It's amazing to think about how small and focused the company once was. It started out just being about books. But before long, Amazon.com (NASDAQ: AMZN ) was expanding into other physical merchandise. Then came the Kindle, which opened the e-reader floodgates.
Next was the cloud service—an afterthought that's now responsible for up to 5% of the company's revenue and is growing at a 50% yearly clip. After that, of course, came movies. And most recently: a grocery delivery service.
The graveyard of industry stalwarts that have been reduced to shells of their former selves—or gone outright bankrupt—is long: Border's Books, any number of not-to-be-mentioned-here big box electronic stores, and the country's top two discount retailers.
Of course, grocers and delivery services (remember those drones?) could be next, but today, Amazon is squarely taking aim at PayPal—which accounted for 43% of eBay's (NASDAQ: EBAY ) revenue last quarter.
According to a report from Reuters, starting today, Amazon will begin leveraging its 240 million active-member base to help it become an intermediary in third party payment systems. When customers purchase things on-line, have to pay their monthly bills, or want a recurring subscription to be charged to their credit card automatically, they can use Amazon—and the credit cards it has on-file for members—to do just that.
If that sounds a little confusing, think about how you can sign into many of your favorite sites via your social media account. It's just like that, except for payments.
To start with, Amazon is focusing on start-ups and other smaller companies. These players would likely jump at the chance to use Amazon—as it would lend an air of legitimacy to the business. The bigger question, however, is whether Amazon can convince some of the bigger e-commerce companies to favor its payment system over PayPal in the years to come.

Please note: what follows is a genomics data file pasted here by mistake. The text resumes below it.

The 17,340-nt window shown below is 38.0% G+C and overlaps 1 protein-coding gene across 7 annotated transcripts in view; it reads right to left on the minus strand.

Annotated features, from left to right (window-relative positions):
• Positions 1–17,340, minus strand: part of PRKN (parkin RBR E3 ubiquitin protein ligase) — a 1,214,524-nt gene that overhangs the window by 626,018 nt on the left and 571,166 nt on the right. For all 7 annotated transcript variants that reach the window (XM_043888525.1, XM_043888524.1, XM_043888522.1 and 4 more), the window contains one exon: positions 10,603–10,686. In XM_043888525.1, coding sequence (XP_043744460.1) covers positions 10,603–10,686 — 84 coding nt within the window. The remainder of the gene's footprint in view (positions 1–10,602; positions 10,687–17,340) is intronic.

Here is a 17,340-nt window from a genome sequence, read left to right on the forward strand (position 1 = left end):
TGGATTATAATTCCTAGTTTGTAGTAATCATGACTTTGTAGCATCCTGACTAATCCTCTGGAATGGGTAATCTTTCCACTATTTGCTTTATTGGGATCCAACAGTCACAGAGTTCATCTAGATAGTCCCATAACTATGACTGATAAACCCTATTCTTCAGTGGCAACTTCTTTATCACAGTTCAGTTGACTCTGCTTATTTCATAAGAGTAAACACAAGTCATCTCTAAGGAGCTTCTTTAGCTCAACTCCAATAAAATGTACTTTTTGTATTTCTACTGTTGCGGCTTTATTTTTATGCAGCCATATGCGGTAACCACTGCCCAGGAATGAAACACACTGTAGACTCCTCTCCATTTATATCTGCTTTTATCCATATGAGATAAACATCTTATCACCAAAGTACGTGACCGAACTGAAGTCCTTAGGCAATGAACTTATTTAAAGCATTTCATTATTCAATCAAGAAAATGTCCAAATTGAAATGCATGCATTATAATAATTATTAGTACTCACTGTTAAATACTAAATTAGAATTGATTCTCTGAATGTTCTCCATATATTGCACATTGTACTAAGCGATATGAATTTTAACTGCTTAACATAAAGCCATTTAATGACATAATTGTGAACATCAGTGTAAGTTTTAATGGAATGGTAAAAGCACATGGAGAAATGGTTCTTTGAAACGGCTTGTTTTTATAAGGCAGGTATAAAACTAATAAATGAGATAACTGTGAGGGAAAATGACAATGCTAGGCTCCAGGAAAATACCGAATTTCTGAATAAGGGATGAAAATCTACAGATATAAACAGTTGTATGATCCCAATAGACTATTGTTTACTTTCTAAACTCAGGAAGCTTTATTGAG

CEO Jeff Bezos is famous for undercutting the competition; he once famously quipped: "Your margin is my opportunity." If Bezos offers a deal whereby third-party sellers pay less in fees for accepting Amazon payments than they do through PayPal, it would be a serious blow to PayPal. Even if eBay lowers fees to match Amazon, it would spell the end of high bottom-line growth for the service.
Though there are no details available right now to support this thesis, it would certainly be in keeping with how Amazon goes about doing its business.
The one thing Amazon had to forgo
Surprisingly, however, Bezos appears to be ceding one key area to enter the third-party payments game. Many of the companies that could end up offering Amazon payment have been wary of allowing Amazon access to information regarding customer-purchasing habits. In the era of Big Data, that kind of information is gold. But Amazon is willing to give that information up, in order to be in merchants' good graces.
According to Amazon VP Tom Taylor, Amazon will only be collecting actual dollars and cents information for each transaction. Of course, this could eventually lead to some type of proprietary information, but the fact that Bezos was willing to forgo the collection of such data shows how important moving into payments is to the company.
No, PayPal isn't in trouble right now. It will take a while to see whether or not merchants warm up to the idea of using Amazon payments. But a decade down the road, it's entirely possible that we'll look back to June 9, 2014 as the beginning of the end for PayPal.
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